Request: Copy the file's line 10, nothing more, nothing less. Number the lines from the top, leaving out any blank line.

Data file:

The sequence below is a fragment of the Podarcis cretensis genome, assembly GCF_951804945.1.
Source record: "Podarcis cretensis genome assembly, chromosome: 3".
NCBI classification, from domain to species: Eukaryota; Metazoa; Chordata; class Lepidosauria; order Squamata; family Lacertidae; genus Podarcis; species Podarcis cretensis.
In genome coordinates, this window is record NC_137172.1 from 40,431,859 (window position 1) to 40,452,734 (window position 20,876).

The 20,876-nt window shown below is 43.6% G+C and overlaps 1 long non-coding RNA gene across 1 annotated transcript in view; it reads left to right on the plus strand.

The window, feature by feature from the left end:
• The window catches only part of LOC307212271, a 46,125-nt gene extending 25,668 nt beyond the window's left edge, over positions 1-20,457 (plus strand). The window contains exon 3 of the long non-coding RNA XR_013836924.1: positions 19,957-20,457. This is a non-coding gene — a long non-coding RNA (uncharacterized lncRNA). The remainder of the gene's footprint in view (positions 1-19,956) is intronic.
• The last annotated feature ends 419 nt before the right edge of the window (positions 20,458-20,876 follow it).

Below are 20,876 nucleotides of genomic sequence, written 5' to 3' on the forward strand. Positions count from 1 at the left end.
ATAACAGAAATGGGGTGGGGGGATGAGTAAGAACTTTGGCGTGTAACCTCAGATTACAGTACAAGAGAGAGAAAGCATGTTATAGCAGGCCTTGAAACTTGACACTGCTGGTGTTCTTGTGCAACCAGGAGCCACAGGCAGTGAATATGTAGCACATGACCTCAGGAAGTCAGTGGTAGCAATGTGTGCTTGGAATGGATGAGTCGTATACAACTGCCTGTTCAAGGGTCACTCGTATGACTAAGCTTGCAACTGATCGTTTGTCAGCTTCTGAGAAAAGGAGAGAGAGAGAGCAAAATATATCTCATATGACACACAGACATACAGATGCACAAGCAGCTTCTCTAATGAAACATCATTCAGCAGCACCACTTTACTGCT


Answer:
ATAACAGAAATGGGGTGGGGGGATGAGTAAGAACTTTGGCGTGTAACCTCAGATTACAGTACAAGAGAGAGAAAGCATGTTATAGCAGGCCTTGAAACTTGACACTGCTGGTGTTCTTGTGCAACCAGGAGCCACAGGCAGTGAATATGTAGCACATGACCTCAGGAAGTCAGTGGTAGCAATGTGTGCTTGGAATGGATGAGTCGTATACAACTGCCTGTTCAAGGGTCACTCGTATGACTAAGCTTGCAACTGATCGTTTGTCAGCTTCTGAGAAAAGGAGAGAGAGAGAGCAAAATATATCTCATATGACACACAGACATACAGATGCACAAGCAGCTTCTCTAATGAAACATCATTCAGCAGCACCACTTTACTGCT